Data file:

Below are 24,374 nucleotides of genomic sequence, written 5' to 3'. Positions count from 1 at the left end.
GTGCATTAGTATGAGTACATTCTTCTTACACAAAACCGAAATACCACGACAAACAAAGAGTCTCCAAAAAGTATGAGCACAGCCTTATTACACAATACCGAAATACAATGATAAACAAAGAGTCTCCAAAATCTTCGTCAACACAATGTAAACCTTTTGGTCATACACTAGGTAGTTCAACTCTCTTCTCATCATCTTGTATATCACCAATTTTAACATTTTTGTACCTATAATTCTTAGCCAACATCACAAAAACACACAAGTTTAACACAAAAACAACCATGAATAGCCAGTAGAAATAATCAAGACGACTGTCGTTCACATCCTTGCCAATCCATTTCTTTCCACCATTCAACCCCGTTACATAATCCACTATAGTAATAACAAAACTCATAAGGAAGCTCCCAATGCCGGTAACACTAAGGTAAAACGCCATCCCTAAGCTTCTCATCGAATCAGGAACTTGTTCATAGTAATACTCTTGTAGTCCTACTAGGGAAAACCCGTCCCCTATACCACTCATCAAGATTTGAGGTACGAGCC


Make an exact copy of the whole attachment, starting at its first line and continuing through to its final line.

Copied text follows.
Below are 24,374 nucleotides of genomic sequence, written 5' to 3'. Positions count from 1 at the left end.
GTGCATTAGTATGAGTACATTCTTCTTACACAAAACCGAAATACCACGACAAACAAAGAGTCTCCAAAAAGTATGAGCACAGCCTTATTACACAATACCGAAATACAATGATAAACAAAGAGTCTCCAAAATCTTCGTCAACACAATGTAAACCTTTTGGTCATACACTAGGTAGTTCAACTCTCTTCTCATCATCTTGTATATCACCAATTTTAACATTTTTGTACCTATAATTCTTAGCCAACATCACAAAAACACACAAGTTTAACACAAAAACAACCATGAATAGCCAGTAGAAATAATCAAGACGACTGTCGTTCACATCCTTGCCAATCCATTTCTTTCCACCATTCAACCCCGTTACATAATCCACTATAGTAATAACAAAACTCATAAGGAAGCTCCCAATGCCGGTAACACTAAGGTAAAACGCCATCCCTAAGCTTCTCATCGAATCAGGAACTTGTTCATAGTAATACTCTTGTAGTCCTACTAGGGAAAACCCGTCCCCTATACCACTCATCAAGATTTGAGGTACGAGCC